“So we should stock up on crosses?”  Tanaka asked, lighting a cigarette.

“I looked through all of our records back then.”  She said, “After we drove the Black Court from our lands I wanted to research the other courts so that we could defend against them if need be.  I couldn’t find one single instance of a Jade Court vampire being killed. Not one.”

The Jade Court Part II – Rumors

“What’s this Jade Court nonsense?” Tanaka Yashida asked, lighting a cigarette.  “Does this ‘Lady Shirasiau’ really expect us to come to her like supplicants?”

“There are different thoughts on that subject.” Asahina said, “According to the Council there was once an Eastern vampire court.  They were said to have been exterminated centuries ago, but there have always been rumors that they simply retreated into another realm to wait for a time when they could return.

“Others think that she’s just an imposter, albeit a clever one.  She has supposedly modeled herself after a character from the pages of fifteenth-century legend, complete with the pet tiger.”  She poured herself a glass of whisky, “My opinion is that she’s an opportunist. I’m sure she has some power, but it’s likely mind magic or illusion, nothing more.”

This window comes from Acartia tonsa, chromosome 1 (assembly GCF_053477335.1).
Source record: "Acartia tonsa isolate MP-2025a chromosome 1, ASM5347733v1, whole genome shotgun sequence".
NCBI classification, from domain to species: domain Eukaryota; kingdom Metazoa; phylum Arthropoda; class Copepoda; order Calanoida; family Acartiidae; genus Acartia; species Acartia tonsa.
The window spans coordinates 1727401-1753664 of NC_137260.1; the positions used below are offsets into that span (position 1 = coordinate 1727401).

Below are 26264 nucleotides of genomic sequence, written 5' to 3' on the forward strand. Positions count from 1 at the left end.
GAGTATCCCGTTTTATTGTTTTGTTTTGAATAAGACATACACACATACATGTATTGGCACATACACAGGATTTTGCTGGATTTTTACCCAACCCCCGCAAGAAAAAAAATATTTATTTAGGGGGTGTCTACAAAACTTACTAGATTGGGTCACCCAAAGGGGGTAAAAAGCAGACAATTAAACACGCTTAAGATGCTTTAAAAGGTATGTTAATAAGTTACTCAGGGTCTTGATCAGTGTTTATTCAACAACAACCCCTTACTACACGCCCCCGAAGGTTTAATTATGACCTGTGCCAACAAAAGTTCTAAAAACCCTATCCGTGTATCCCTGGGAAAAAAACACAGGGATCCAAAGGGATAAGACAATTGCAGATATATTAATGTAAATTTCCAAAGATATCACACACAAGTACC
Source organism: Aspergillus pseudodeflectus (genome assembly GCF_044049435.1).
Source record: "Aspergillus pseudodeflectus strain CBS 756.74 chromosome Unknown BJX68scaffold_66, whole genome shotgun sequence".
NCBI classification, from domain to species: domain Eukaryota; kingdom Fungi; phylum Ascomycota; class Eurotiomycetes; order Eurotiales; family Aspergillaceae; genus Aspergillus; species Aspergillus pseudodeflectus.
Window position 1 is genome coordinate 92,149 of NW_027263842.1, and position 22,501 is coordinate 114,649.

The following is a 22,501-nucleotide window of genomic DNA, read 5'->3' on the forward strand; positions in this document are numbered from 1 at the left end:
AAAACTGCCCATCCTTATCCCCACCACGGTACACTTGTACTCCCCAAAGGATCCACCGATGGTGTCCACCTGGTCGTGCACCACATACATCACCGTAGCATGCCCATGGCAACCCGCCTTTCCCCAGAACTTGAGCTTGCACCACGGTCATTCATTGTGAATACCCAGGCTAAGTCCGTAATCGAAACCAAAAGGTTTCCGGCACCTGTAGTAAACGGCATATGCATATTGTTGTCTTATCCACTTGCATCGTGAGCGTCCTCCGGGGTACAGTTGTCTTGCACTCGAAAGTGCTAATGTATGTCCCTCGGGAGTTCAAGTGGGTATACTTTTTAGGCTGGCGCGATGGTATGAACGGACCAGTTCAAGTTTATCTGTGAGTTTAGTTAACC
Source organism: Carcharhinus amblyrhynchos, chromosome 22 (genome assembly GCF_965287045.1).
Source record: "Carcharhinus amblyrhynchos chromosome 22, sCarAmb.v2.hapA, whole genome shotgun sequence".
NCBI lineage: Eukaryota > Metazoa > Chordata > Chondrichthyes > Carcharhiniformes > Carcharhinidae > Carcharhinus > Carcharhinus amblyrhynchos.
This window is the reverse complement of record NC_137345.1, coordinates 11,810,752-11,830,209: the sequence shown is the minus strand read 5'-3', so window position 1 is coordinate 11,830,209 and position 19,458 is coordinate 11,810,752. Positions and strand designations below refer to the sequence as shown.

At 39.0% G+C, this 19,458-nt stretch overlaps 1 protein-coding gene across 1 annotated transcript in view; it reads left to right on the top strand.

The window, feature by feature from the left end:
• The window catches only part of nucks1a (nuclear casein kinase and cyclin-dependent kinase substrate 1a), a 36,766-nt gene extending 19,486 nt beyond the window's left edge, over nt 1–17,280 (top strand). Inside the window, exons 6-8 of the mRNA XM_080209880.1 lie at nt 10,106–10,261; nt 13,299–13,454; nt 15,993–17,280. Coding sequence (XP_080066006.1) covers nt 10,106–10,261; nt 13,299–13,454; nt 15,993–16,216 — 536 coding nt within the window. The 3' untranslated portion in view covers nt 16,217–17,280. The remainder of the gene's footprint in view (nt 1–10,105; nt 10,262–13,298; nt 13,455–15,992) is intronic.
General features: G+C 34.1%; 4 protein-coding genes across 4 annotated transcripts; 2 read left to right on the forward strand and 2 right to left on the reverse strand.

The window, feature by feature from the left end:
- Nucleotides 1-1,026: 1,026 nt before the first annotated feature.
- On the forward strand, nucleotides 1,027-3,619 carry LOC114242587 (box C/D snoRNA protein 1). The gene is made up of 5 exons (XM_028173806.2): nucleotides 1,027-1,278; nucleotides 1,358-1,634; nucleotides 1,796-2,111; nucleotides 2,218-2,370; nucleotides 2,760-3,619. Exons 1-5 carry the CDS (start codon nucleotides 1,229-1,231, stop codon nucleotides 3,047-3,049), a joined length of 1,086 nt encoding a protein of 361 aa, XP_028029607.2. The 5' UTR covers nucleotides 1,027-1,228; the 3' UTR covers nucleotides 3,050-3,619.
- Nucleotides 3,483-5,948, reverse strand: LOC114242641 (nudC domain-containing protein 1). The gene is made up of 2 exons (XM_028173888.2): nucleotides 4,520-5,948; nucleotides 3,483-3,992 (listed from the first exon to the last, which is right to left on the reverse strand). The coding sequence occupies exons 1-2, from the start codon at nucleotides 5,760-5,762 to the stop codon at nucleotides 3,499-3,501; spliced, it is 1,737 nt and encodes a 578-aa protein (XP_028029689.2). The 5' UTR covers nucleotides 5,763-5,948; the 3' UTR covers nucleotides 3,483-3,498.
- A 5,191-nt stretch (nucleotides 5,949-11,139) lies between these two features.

“Well, if that’s true what do you suggest we do?”  He asked, annoyed. “I didn’t hire you for cryptic history lessons.  What’s the wizard angle on all this?”

“As of now, neither the American or British Council bodies are concerning themselves with a single woman, no matter what her supposed influence is.” Asahina said, “So you’re free to operate without stepping into Council politics.”

“Good.  She’s taken over the top floor of the Miharayama Onsen hotel.  I even heard a rumor that she bought the entire building.” Tanaka said.  “I think it’s time to send someone to pay her a visit.”

“I suggest Ichi and Shinobu.” She said, “A good combination of strength and intuition.”

“My first lieutenant and your former apprentice.”  Tanaka stubbed out his cigarette, “I agree, that is a strong combination.”

“Ichinose, we must approach with caution,”  Shinobu said, looking at the building with a squint that told him she was using her mage’s sight.  “There has been magic used in and around this place, although I do not see any wards.”